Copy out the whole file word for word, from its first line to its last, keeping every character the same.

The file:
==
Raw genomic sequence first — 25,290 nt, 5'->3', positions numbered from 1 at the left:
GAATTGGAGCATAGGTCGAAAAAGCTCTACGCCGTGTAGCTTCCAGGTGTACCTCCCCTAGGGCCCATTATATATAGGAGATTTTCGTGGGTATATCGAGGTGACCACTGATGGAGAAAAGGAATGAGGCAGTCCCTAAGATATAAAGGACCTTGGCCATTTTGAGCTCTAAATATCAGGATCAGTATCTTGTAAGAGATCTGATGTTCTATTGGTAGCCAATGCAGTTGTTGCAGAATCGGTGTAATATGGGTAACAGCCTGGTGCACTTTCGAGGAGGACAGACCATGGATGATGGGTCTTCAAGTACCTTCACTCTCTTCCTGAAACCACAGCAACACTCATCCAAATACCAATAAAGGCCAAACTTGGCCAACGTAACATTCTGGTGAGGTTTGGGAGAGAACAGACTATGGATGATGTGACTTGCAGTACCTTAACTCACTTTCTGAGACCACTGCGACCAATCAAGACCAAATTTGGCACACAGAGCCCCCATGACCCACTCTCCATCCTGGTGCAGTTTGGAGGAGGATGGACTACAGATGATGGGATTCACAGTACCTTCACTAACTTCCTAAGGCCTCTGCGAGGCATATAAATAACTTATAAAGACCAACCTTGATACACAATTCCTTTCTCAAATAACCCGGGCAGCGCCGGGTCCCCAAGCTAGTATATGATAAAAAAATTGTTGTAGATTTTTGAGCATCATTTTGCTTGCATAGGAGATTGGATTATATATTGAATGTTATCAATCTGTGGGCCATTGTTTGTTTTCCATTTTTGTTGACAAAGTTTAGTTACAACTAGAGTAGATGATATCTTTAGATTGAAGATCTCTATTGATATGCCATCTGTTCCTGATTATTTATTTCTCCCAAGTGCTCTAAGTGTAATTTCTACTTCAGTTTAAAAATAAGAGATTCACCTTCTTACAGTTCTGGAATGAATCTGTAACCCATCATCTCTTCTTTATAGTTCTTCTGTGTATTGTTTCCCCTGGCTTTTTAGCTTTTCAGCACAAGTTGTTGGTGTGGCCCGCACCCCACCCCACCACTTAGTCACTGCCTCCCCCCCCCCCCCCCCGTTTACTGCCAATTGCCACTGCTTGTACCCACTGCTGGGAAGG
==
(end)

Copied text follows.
Raw genomic sequence first — 25,290 nt, 5'->3', positions numbered from 1 at the left:
GAATTGGAGCATAGGTCGAAAAAGCTCTACGCCGTGTAGCTTCCAGGTGTACCTCCCCTAGGGCCCATTATATATAGGAGATTTTCGTGGGTATATCGAGGTGACCACTGATGGAGAAAAGGAATGAGGCAGTCCCTAAGATATAAAGGACCTTGGCCATTTTGAGCTCTAAATATCAGGATCAGTATCTTGTAAGAGATCTGATGTTCTATTGGTAGCCAATGCAGTTGTTGCAGAATCGGTGTAATATGGGTAACAGCCTGGTGCACTTTCGAGGAGGACAGACCATGGATGATGGGTCTTCAAGTACCTTCACTCTCTTCCTGAAACCACAGCAACACTCATCCAAATACCAATAAAGGCCAAACTTGGCCAACGTAACATTCTGGTGAGGTTTGGGAGAGAACAGACTATGGATGATGTGACTTGCAGTACCTTAACTCACTTTCTGAGACCACTGCGACCAATCAAGACCAAATTTGGCACACAGAGCCCCCATGACCCACTCTCCATCCTGGTGCAGTTTGGAGGAGGATGGACTACAGATGATGGGATTCACAGTACCTTCACTAACTTCCTAAGGCCTCTGCGAGGCATATAAATAACTTATAAAGACCAACCTTGATACACAATTCCTTTCTCAAATAACCCGGGCAGCGCCGGGTCCCCAAGCTAGTATATGATAAAAAAATTGTTGTAGATTTTTGAGCATCATTTTGCTTGCATAGGAGATTGGATTATATATTGAATGTTATCAATCTGTGGGCCATTGTTTGTTTTCCATTTTTGTTGACAAAGTTTAGTTACAACTAGAGTAGATGATATCTTTAGATTGAAGATCTCTATTGATATGCCATCTGTTCCTGATTATTTATTTCTCCCAAGTGCTCTAAGTGTAATTTCTACTTCAGTTTAAAAATAAGAGATTCACCTTCTTACAGTTCTGGAATGAATCTGTAACCCATCATCTCTTCTTTATAGTTCTTCTGTGTATTGTTTCCCCTGGCTTTTTAGCTTTTCAGCACAAGTTGTTGGTGTGGCCCGCACCCCACCCCACCACTTAGTCACTGCCTCCCCCCCCCCCCCCCCGTTTACTGCCAATTGCCACTGCTTGTACCCACTGCTGGGAAGG